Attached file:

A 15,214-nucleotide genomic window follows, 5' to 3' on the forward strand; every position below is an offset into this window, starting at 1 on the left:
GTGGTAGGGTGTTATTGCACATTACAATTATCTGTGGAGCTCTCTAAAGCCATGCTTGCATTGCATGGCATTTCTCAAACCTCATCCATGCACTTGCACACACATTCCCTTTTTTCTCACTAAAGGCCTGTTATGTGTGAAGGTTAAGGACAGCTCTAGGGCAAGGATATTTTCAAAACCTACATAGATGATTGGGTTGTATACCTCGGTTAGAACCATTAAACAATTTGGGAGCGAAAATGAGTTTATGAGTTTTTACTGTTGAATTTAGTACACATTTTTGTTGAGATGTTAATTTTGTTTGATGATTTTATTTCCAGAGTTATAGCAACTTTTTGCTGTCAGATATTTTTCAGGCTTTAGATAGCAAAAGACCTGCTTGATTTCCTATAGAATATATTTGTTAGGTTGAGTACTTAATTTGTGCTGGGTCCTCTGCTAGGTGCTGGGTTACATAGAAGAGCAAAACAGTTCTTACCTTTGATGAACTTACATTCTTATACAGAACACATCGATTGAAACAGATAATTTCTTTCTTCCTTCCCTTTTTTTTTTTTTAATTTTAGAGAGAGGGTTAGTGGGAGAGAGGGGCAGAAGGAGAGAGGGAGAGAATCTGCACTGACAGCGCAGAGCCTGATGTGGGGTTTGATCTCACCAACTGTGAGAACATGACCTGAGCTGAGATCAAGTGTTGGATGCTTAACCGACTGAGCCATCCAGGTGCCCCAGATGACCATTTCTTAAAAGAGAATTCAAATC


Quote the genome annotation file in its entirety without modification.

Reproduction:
A 15,214-nucleotide genomic window follows, 5' to 3' on the forward strand; every position below is an offset into this window, starting at 1 on the left:
GTGGTAGGGTGTTATTGCACATTACAATTATCTGTGGAGCTCTCTAAAGCCATGCTTGCATTGCATGGCATTTCTCAAACCTCATCCATGCACTTGCACACACATTCCCTTTTTTCTCACTAAAGGCCTGTTATGTGTGAAGGTTAAGGACAGCTCTAGGGCAAGGATATTTTCAAAACCTACATAGATGATTGGGTTGTATACCTCGGTTAGAACCATTAAACAATTTGGGAGCGAAAATGAGTTTATGAGTTTTTACTGTTGAATTTAGTACACATTTTTGTTGAGATGTTAATTTTGTTTGATGATTTTATTTCCAGAGTTATAGCAACTTTTTGCTGTCAGATATTTTTCAGGCTTTAGATAGCAAAAGACCTGCTTGATTTCCTATAGAATATATTTGTTAGGTTGAGTACTTAATTTGTGCTGGGTCCTCTGCTAGGTGCTGGGTTACATAGAAGAGCAAAACAGTTCTTACCTTTGATGAACTTACATTCTTATACAGAACACATCGATTGAAACAGATAATTTCTTTCTTCCTTCCCTTTTTTTTTTTTTAATTTTAGAGAGAGGGTTAGTGGGAGAGAGGGGCAGAAGGAGAGAGGGAGAGAATCTGCACTGACAGCGCAGAGCCTGATGTGGGGTTTGATCTCACCAACTGTGAGAACATGACCTGAGCTGAGATCAAGTGTTGGATGCTTAACCGACTGAGCCATCCAGGTGCCCCAGATGACCATTTCTTAAAAGAGAATTCAAATC